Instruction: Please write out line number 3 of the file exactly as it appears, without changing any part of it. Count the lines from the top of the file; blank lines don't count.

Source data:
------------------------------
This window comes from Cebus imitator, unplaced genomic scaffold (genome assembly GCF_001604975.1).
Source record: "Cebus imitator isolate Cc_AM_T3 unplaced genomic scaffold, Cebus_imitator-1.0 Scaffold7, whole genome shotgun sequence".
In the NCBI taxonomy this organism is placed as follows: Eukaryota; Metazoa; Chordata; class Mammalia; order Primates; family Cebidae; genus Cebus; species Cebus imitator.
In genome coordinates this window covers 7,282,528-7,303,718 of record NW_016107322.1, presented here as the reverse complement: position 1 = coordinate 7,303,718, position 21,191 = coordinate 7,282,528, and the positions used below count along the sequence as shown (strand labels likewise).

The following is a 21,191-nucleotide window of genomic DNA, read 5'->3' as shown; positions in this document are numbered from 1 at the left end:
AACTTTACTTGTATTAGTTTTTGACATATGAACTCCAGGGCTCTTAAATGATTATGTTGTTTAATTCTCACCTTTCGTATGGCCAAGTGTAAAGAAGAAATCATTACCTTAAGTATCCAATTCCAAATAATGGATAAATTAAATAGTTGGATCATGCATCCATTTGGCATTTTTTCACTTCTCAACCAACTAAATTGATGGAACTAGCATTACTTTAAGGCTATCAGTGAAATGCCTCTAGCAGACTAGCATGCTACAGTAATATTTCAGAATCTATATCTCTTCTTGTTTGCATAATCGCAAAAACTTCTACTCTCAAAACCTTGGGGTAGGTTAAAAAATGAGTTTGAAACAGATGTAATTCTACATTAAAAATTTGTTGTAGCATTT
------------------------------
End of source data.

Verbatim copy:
In the NCBI taxonomy this organism is placed as follows: Eukaryota; Metazoa; Chordata; class Mammalia; order Primates; family Cebidae; genus Cebus; species Cebus imitator.